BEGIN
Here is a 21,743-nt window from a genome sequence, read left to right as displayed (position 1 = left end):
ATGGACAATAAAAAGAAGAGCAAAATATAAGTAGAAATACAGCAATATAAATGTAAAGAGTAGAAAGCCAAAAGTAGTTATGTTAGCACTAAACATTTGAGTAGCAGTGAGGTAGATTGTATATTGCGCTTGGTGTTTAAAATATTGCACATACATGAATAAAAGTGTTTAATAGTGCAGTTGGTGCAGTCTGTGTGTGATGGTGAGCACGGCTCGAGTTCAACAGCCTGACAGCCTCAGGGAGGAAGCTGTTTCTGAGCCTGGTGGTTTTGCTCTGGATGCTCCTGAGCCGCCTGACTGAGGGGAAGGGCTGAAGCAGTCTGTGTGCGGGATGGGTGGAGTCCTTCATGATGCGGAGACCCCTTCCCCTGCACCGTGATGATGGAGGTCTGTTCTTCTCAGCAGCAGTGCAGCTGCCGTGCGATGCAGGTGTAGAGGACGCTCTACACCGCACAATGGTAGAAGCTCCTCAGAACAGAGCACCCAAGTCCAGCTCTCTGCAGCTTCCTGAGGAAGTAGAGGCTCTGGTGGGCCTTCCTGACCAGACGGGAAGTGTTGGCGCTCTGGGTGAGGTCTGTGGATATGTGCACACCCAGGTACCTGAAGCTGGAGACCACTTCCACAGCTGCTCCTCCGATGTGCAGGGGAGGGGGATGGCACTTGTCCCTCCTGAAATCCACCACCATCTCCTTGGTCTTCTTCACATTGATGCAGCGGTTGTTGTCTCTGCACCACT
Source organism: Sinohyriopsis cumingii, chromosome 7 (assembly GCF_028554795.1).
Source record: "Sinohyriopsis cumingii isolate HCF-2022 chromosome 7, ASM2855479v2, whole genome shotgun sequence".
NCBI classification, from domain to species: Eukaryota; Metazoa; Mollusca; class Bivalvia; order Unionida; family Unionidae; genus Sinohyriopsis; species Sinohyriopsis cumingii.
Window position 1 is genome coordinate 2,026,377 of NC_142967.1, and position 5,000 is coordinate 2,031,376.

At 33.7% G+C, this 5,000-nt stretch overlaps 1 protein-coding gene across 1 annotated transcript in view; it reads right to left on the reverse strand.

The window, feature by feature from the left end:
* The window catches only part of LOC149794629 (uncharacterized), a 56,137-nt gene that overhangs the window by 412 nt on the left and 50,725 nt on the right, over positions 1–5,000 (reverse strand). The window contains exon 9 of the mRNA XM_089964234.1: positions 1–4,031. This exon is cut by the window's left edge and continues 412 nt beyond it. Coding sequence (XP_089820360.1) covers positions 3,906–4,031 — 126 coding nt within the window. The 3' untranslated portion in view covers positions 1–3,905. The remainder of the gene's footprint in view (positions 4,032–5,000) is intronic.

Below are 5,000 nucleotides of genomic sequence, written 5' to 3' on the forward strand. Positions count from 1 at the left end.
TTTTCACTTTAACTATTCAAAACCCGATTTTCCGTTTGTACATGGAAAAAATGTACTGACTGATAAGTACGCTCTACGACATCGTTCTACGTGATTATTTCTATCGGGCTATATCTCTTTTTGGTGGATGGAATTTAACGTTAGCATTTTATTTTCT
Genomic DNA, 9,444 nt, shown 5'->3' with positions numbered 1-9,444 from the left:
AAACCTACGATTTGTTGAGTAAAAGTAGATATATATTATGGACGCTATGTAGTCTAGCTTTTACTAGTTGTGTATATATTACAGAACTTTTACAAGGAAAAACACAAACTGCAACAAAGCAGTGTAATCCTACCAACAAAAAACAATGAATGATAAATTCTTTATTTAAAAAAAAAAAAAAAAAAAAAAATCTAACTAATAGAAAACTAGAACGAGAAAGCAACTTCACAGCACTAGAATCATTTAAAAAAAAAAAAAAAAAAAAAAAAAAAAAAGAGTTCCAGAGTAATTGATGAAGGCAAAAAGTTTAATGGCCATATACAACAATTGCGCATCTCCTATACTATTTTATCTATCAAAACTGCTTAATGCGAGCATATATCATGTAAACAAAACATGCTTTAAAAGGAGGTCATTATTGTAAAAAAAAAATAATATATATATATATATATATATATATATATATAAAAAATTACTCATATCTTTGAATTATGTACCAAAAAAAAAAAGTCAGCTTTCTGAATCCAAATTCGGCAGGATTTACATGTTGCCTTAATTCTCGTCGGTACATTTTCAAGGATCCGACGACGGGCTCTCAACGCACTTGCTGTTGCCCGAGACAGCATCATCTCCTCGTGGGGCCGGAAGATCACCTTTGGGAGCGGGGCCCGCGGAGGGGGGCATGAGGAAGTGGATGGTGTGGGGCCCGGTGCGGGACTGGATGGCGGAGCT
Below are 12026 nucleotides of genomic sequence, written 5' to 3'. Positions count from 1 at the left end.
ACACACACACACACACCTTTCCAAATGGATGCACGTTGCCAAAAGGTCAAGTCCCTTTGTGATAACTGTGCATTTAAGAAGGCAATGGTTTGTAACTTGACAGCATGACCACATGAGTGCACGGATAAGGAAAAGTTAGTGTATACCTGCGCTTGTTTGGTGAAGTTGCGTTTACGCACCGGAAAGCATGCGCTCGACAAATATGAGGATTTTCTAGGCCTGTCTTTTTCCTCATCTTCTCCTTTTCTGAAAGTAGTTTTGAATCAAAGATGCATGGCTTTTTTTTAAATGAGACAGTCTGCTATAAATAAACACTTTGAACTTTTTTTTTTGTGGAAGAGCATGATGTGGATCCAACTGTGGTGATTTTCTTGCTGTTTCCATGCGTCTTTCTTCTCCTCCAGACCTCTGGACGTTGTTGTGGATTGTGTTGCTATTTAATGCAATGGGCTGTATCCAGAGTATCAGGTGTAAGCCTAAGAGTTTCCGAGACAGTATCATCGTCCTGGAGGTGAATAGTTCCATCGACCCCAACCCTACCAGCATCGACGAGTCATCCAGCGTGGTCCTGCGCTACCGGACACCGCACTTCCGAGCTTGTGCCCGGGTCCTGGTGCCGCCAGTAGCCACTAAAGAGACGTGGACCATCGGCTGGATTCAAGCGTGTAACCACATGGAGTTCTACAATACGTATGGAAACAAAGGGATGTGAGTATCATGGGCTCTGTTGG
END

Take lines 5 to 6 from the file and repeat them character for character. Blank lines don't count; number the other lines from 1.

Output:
NCBI classification, from domain to species: Eukaryota; Metazoa; Mollusca; class Bivalvia; order Unionida; family Unionidae; genus Sinohyriopsis; species Sinohyriopsis cumingii.
Window position 1 is genome coordinate 2,026,377 of NC_142967.1, and position 5,000 is coordinate 2,031,376.